Believe it or not, the world of rugby refereeing is changing.
Some of the game’s authorities may still appear mired in the 19th century, but for the referees, the reality of a modern day professional sport has arrived with a rude shock.
Take the South African refereeing duo, Marius Jonker and Mark Lawrence who took charge of internationals in the recently completed autumn Test series. Both have been axed from the world referees’ panel for the 6 Nations Championship in the New Year.
The duo, heavily criticised for poor performances in the November Tests, have not even been chosen as assistant referees for the 15-match programme starting in February.
Fellow South African officials Craig Joubert and Jonathan Kaplan are included, Joubert’s two games against one for Kaplan confirming him as that country’s top referee heading into World Cup year.
Joubert will take charge of England v Italy on February 12 and France v Wales on 19 March. He will also be Assistant Referee 1 for Wales v Ireland.
Kaplan will whistle the Wales v Ireland match on 12 March and be first Assistant Referee for the France v Wales match which wraps up the tournament on March 19. Other southern hemisphere referees who will be involved include New Zealander Bryce Lawrence, who handled the recent France v Australia Test, and Steve Walsh, the Kiwi who is now on Australia’s refereeing panel.
But for the South Africans Lawrence and Jonker, there is only the reality that they have been left out in the cold. And their chances of officiating at the World Cup have clearly been damaged.
The appointments were made by the IRB Match Official Selection Committee at its meeting in Dublin last week following a comprehensive review of international referee, assistant referee and television match officials performances during the recent November Tests.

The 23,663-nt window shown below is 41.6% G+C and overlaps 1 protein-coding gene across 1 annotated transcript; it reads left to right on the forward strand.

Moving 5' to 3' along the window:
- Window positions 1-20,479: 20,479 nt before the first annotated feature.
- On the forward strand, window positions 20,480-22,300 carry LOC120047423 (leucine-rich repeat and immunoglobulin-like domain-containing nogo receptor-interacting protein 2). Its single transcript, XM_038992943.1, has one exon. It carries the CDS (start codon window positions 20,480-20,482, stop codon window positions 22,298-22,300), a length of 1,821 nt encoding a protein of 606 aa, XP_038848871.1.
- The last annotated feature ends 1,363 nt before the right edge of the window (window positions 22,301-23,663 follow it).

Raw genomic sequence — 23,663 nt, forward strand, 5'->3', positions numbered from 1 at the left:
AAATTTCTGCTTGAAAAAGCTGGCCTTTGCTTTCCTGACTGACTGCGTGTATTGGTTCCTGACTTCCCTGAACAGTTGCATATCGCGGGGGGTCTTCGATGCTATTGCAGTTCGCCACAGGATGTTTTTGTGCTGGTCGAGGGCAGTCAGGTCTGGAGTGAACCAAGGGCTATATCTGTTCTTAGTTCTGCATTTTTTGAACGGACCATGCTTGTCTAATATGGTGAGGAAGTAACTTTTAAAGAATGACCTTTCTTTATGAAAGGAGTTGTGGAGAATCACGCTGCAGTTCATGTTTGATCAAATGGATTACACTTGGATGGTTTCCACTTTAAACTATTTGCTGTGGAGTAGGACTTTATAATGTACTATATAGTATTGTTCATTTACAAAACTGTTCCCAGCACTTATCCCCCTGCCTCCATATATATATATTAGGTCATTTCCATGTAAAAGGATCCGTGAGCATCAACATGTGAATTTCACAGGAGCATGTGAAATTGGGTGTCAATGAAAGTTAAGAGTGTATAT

But with the Rugby World Cup 2011 in New Zealand now less than 10 months away, the accompanying message from the IRB looked gloomy for Lawrence and Jonker. Their statement said “These appointments will give the world’s top referees a further chance to cement their place in the IRB Panel for Rugby’s global showcase tournament.”
That will be tough for the axed South African pair given they are not even involved as Assistant Referees. They have both paid the price for sub-standard displays last month; Jonker in the Ireland v New Zealand game and Lawrence in the Ireland v Argentina Test.
Lawrence’s performance which included some completely wrong calls, astonished certain senior officials. At times he seemed only to be refereeing one team, Argentina, and his mistakes clearly cost them several points on the score board.
He failed to award a clear penalty try to Argentina, bizarrely rewarding Ireland for twisting the retreating scrum with a penalty to them. It was one of the craziest decisions you will ever see on an international field. He then gave Ireland another penalty when an Irish hand clearly shoved the ball back on the ground.
And another penalty which erroneously went to Ireland led to a converted try by Stephen Ferris.
As for Jonker, he failed utterly to crack down on players from both sides sealing off the ball in Ireland’s match with the All Blacks and he also allowed the Irish to collapse four scrums near their own line without sanction of a penalty try.
Yet he spent the game telling the players he was going to be tough. I wrote in my notebook at the time “Jonker’s bark is worse than his bite”.
It has become clear that refereeing of this sub-standard level will not be tolerated by the game’s authorities. And we should welcome that situation warmly. It is not before time that referees have to be made accountable for their performances in professional matches at Test match level.
In the old days, there was a kind of omerta, a code of silence, which operated. No one dared criticise a referee or suggest it would affect his future at Test level. But that was then and this is now, and plainly that old situation has been swept away.
Professional rugby will be a whole lot better for that scenario. It simply isn’t fair to the best players to allow inferior officials to take charge of their matches. If a player drops below a certain standard, he will very likely lose his place.
It’s immensely encouraging that now, it is clear, the same applies to referees.